UNION Bank of the Philippines (UnionBank) is eyeing the expansion of mobile banking in Mindanao amid the fight between Philippine government forces against Maute Group terrorists in Marawi City, where about 5,000 families are relocating to neighboring cities.
UnionBank recommends mobile banking in more cities in Mindanao to extend financial services to individual customers and corporate clients in the region.
UnionBank President and CEO Edwin R. Bautista said the 24-hour and daily service of mobile banking through the Internet assures continuous provision of financial resources, especially in Mindanao, where armed conflicts intermittently arise.
“They [government agents] ask us how we can bring banking to the people of Mindanao, for example, in Basilan. For us, it is not to open many branches, but bring mobile banking to the masses in Mindanao,” Bautista said at the bank’s annual stockholders meeting last Friday.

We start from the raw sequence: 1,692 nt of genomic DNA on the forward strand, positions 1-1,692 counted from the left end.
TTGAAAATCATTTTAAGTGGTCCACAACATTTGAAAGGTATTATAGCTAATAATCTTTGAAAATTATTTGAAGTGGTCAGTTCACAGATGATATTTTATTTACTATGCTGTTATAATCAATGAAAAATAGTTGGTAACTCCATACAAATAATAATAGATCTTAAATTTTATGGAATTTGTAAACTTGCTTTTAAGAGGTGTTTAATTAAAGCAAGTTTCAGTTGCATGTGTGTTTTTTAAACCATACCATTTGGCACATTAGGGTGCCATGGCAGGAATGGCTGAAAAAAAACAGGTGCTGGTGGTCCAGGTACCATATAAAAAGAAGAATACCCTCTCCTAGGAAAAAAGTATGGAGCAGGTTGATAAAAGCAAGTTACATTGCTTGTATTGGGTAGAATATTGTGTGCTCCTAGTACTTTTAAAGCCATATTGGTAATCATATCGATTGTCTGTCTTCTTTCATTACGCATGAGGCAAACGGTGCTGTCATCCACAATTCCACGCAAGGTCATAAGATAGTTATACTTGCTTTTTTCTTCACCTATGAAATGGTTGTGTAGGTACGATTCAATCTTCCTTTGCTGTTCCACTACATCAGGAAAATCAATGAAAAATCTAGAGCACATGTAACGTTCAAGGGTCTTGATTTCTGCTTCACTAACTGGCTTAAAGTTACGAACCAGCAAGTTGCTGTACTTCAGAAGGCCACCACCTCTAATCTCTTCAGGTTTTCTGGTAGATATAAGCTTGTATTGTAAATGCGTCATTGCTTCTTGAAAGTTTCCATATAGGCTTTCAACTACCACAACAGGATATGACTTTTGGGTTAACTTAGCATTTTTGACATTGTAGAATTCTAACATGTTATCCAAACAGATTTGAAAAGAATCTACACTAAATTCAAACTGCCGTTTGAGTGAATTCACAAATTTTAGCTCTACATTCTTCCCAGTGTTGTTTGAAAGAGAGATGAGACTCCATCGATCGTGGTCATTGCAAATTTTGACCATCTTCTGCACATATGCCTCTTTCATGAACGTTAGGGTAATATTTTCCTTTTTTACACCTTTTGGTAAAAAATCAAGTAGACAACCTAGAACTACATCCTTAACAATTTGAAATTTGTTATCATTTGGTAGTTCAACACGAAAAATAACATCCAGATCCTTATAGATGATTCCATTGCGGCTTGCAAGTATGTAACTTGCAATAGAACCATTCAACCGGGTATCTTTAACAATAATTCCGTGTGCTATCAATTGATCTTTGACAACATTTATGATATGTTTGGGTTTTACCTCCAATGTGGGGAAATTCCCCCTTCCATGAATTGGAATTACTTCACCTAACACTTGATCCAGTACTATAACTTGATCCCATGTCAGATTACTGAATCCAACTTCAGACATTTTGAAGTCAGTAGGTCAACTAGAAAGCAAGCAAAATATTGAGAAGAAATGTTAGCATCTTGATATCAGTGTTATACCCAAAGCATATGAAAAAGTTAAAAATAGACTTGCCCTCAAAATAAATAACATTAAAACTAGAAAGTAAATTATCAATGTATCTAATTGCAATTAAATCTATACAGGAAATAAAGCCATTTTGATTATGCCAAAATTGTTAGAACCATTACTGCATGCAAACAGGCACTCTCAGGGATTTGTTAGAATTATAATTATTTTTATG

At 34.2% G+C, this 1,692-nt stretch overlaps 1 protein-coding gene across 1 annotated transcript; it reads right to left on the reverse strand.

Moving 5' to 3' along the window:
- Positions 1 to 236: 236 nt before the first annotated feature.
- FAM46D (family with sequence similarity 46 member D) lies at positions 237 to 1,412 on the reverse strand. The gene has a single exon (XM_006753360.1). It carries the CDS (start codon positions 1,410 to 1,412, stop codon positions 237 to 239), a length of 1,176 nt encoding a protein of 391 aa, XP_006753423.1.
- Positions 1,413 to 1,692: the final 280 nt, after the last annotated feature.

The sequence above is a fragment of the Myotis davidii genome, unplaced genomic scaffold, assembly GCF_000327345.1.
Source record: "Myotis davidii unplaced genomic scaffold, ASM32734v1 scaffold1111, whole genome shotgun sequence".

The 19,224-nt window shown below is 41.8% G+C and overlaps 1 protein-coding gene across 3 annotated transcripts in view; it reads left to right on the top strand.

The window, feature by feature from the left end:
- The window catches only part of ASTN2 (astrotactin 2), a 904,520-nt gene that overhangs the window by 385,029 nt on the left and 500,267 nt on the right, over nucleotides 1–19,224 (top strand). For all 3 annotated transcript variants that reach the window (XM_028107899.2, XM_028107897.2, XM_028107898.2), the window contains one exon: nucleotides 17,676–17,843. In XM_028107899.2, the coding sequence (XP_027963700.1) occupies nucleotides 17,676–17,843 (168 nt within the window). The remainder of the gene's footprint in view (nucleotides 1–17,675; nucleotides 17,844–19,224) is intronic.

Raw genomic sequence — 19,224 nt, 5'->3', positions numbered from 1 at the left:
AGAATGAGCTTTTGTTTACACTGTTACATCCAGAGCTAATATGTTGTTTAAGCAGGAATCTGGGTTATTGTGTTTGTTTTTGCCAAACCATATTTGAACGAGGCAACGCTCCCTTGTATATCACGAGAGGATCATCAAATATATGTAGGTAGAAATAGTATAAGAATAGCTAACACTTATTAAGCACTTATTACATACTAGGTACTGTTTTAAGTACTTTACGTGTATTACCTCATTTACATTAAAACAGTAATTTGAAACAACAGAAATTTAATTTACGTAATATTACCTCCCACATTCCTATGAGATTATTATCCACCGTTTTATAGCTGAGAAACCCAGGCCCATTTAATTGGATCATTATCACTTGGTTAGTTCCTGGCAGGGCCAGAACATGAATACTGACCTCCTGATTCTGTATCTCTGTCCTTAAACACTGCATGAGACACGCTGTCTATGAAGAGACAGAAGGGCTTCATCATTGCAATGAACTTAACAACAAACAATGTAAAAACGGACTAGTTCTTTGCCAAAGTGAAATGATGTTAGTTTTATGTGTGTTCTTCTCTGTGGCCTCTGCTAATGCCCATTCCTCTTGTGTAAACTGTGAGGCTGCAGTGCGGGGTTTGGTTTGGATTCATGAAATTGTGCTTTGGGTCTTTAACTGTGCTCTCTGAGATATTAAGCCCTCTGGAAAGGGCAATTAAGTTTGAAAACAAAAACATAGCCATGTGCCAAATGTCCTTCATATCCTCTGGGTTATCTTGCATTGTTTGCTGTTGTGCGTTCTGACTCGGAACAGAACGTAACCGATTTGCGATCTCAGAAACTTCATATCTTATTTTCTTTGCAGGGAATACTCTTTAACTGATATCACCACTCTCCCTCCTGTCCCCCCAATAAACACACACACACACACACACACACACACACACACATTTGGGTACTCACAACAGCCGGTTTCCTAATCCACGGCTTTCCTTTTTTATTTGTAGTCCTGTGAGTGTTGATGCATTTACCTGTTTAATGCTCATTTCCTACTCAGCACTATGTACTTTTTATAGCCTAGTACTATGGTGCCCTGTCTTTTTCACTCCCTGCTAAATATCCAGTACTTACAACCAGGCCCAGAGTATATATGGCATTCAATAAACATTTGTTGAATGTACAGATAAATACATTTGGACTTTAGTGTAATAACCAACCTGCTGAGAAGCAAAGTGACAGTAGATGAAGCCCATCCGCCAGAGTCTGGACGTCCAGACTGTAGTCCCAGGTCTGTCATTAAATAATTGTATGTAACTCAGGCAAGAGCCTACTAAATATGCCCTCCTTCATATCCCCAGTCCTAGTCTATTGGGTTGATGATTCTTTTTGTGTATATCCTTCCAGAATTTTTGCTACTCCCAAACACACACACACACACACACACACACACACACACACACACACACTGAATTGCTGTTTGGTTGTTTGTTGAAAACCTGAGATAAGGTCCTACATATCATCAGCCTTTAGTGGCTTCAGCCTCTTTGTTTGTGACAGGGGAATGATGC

About 15 percent of its branches are located in the region, which include the cities of Cagayan de Oro, Davao, Malaybalay, Kidapawan, Iligan and the Zamboanga Peninsula.
Bautista added mobile banking can complement the operations of branches to maintain normalcy of commercial activities by its corporate partners, not only in the region, but also in the whole country.
“We want to keep things flowing. The last thing we want to happen is for commerce to grind to a halt. We are supporting a lot of customers who sell to Mindanao,” Bautista said.
Through its initiatives in mobile banking, UnionBank hopes the banking industry will be encouraged to provide more platforms for smartphones that can also facilitate banking-embedded experiences, such as retail and bill payments.
Recently, UnionBank launched EON Selfie Banking, where the public can buy EON cards at 7-Eleven stores and register online to transfer funds and pay bills with the use of the Internet. UnionBank plans to employ more of the branches of the convenience store nationwide for the 44 percent of the country’s population who are smartphone users.
Bautista sees Mindanao as a possible hub for M-Pesa, a mobile phone-based platform for money transfer and financial services that include money deposit and withdrawal, remittance delivery, bill payment and microcredit, introduced by the British government in Kenya in 2007.
In 2015 M-Pesa in Kenya generated $326 million of revenues from 80 percent of its population who use mobile phones.
Similary, M-Pesa uses vendor agents to receive and transfer funds electronically stored under the consumers’ account.
“The secret to banking in Mindanao is mobile,” Bautista added.